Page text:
Allen Klein had a contract to manage the Beatles. Unfortunately, there were no longer any Beatles to manage.
8 May 1969 John Lennon, George Harrison, and Ringo Starr signed a business management contract with Allen Klein and his company ABKCO, but Paul McCartney refused to sign, continuing to let the Eastmans represent his interests.
After a few seconds, the receptionist stuck her head in the door. Paul McCartney was insistent; Klein would talk to him now — or never. The Beatle clearly knew he was being snubbed in front of a roomful of his employees. Klein shrugged. “I can’t talk to him now.” Paul McCartney kept his word. He never spoke to Allen Klein again.
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Klein’s most provocative act at Apple Records was directed not at an employee, but at an owner. During a staff meeting at Savile Row, the receptionist buzzed Allen. Everyone in his office heard the message: Paul McCartney was on the line for him. “Tell him I’m in a meeting and I’ll call him back later,” he said.
After a few seconds, the receptionist stuck her head in the door. Paul was insistent; Klein would talk to him now — or never. The Beatle clearly knew he was being snubbed in front of a roomful of his employees. Klein shrugged. “I can’t talk to him now.” Paul McCartney kept his word. He never spoke to Allen Klein again.
Klein nonetheless worked tirelessly to set the Beatles’ financial house in order. If McCartney objected to any of his cost-cutting decisions at Apple, he never said so. Just as important to the group’s financial picture, Klein’s decision to negotiate with United Artists for the release of Let It Be proved a very savvy and lucrative move for the Beatles. Between the film and its soundtrack album, Klein could claim that Apple made six million dollars in just the first month following its May 1970 release — at a time when the Beatles were grateful for a real payday.
The best thing may have been that it was found money, a project McCartney had shelved and the others hadn’t cared about. Yet although it contained several memorable tunes, Let It Be wasn’t an artistic success. Coming on the heels of the miraculous ending that was Abbey Road, the album and film were a flat and disappointingly inconsequential coda to the age’s most brilliant career. Let It Be could never quite become more than it was: a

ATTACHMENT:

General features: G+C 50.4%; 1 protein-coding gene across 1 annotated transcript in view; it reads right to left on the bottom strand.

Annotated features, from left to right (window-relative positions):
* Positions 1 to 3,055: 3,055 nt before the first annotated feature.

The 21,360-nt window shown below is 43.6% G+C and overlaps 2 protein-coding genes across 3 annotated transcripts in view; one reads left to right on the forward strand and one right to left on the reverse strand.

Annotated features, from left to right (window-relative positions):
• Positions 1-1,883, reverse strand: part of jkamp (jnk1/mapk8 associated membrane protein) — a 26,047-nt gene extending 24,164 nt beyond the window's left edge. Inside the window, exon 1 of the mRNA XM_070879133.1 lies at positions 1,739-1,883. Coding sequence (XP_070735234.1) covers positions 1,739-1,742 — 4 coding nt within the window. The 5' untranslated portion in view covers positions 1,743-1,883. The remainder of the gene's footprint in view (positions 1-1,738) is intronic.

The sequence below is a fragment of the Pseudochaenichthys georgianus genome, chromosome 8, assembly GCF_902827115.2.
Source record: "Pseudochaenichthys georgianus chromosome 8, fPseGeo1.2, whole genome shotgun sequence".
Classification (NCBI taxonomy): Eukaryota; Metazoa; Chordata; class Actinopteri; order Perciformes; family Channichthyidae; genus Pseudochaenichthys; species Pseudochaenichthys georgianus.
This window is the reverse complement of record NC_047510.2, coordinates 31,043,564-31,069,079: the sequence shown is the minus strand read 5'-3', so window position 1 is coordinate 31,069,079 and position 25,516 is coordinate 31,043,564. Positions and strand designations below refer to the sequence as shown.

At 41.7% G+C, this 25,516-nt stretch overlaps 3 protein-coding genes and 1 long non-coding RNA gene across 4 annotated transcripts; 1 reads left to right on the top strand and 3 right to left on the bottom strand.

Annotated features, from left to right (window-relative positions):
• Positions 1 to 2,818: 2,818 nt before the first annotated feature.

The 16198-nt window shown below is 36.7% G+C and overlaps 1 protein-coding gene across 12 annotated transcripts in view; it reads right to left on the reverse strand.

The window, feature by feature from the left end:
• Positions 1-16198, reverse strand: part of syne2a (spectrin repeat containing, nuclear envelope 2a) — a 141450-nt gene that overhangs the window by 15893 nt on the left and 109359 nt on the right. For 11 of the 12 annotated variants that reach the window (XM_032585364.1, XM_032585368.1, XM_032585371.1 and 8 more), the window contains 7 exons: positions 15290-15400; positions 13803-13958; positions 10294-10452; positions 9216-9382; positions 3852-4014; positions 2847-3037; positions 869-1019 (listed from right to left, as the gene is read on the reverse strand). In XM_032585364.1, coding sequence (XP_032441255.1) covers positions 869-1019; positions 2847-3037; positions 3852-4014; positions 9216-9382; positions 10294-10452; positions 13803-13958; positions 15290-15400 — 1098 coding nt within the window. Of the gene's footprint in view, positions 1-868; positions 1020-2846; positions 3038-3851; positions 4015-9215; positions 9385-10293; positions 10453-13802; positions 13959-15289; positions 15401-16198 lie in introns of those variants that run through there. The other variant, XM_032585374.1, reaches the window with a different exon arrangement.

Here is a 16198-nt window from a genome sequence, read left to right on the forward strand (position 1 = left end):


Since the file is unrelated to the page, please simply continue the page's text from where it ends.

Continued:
collection of tapes missing the Beatles’ spark. The original “live” session tapes engineered and produced by Glyn Johns certainly felt as if they were missing something. Before “Let It Be” was released as a single, it was given to George Martin, and the producer fleshed it out with horns and backup vocals and replaced Lennon’s original bass part with an overdub by McCartney. To make the album, the rest of the tapes were given to Phil Spector, who worked on them with George Harrison and Ringo Starr. McCartney spent much of this period on his farm in Scotland recording the music that would become his first solo album, McCartney. Lennon was not involved.
“Paul and I were too bored with the project to give him any help at all,” John said. The soundtrack to Let It Be was supposed to be released a month or two after the film’s April 28 New York premiere. But when Spector announced that work had proceeded quicker than expected and that he could deliver the album for simultaneous release, that seemed good news; the album could be in stores at the height of interest. There was just one glitch: Paul’s solo album was also slated to debut in mid-April.
To maximize their success, the Beatles had always tried to schedule new releases when they had a reasonably clear field; they shared information on upcoming records with the Rolling Stones so the bands could avoid competing with each other. The market was already crowded, particularly in America, where a compilation of Beatles singles, Hey Jude, had been released at the end of February and Ringo’s first solo album, Sentimental Journey, was to come out in early April. Klein and the other Beatles worried that the additional titles would hurt the sales of Let It Be and told Capitol to push back the release date of McCartney. Since Ringo’s album was also being released, he agreed to go and give Paul the letters about the postponement.